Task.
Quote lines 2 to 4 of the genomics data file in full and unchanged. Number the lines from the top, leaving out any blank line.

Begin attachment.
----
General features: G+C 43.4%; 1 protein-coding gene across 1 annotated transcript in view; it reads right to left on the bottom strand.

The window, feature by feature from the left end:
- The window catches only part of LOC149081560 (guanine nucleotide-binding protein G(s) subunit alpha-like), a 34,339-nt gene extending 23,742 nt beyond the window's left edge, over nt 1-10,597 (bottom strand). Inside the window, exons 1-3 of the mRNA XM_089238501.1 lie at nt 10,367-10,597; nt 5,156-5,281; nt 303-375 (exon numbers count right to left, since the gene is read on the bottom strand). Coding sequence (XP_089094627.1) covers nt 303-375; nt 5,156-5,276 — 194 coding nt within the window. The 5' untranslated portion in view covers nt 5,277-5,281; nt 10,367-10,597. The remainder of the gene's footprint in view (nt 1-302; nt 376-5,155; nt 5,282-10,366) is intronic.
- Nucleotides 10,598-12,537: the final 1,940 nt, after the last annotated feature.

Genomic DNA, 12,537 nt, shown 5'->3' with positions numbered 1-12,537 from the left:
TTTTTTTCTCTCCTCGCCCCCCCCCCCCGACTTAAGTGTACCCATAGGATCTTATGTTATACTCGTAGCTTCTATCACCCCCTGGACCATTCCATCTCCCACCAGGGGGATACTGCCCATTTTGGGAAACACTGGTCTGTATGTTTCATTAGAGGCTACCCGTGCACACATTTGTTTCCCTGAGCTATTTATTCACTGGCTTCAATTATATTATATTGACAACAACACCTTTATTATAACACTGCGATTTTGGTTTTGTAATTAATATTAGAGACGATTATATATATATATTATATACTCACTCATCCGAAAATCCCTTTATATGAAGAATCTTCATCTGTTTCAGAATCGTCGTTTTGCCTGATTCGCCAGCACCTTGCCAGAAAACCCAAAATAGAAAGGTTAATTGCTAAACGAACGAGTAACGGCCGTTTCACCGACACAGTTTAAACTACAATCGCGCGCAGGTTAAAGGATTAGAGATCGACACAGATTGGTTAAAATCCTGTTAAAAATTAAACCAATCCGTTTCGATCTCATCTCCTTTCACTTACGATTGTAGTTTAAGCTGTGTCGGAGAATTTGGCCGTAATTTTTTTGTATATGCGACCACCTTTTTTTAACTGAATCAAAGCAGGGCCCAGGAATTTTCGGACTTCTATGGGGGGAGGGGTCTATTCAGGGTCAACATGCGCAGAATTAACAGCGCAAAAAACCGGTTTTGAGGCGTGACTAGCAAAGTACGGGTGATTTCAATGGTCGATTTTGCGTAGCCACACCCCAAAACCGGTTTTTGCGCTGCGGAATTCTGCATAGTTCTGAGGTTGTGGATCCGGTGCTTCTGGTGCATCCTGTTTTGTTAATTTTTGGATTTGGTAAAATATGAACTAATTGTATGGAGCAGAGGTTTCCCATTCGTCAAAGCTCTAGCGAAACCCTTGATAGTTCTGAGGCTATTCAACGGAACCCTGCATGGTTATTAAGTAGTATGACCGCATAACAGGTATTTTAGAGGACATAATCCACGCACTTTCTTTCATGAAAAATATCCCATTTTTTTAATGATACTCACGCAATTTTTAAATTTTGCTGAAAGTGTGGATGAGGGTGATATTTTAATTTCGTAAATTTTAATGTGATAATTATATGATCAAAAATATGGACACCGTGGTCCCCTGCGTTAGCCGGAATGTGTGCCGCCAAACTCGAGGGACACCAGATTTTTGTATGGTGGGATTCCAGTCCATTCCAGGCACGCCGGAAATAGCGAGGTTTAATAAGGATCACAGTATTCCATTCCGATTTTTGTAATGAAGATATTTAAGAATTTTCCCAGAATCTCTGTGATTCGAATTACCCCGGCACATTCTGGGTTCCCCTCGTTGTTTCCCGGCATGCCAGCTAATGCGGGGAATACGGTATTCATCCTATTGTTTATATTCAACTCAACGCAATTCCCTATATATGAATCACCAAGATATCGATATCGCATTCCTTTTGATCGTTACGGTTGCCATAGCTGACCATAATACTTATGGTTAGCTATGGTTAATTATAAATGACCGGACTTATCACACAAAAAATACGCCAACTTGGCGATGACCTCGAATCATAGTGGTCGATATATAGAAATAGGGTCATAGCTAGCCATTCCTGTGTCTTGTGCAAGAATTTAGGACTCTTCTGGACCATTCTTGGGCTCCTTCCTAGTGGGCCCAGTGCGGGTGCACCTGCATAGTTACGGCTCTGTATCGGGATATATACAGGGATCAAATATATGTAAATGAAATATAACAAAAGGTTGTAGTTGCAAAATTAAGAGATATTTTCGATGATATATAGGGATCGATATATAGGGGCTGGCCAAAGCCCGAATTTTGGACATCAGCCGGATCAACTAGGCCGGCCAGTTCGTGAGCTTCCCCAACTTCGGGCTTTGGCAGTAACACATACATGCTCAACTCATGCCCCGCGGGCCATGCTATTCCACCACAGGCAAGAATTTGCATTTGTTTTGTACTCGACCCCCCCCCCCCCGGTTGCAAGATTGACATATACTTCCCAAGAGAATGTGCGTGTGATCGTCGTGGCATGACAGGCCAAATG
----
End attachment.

The window, feature by feature from the left end:
- The window catches only part of LOC149081560 (guanine nucleotide-binding protein G(s) subunit alpha-like), a 34,339-nt gene extending 23,742 nt beyond the window's left edge, over nt 1-10,597 (bottom strand). Inside the window, exons 1-3 of the mRNA XM_089238501.1 lie at nt 10,367-10,597; nt 5,156-5,281; nt 303-375 (exon numbers count right to left, since the gene is read on the bottom strand). Coding sequence (XP_089094627.1) covers nt 303-375; nt 5,156-5,276 — 194 coding nt within the window. The 5' untranslated portion in view covers nt 5,277-5,281; nt 10,367-10,597. The remainder of the gene's footprint in view (nt 1-302; nt 376-5,155; nt 5,282-10,366) is intronic.
- Nucleotides 10,598-12,537: the final 1,940 nt, after the last annotated feature.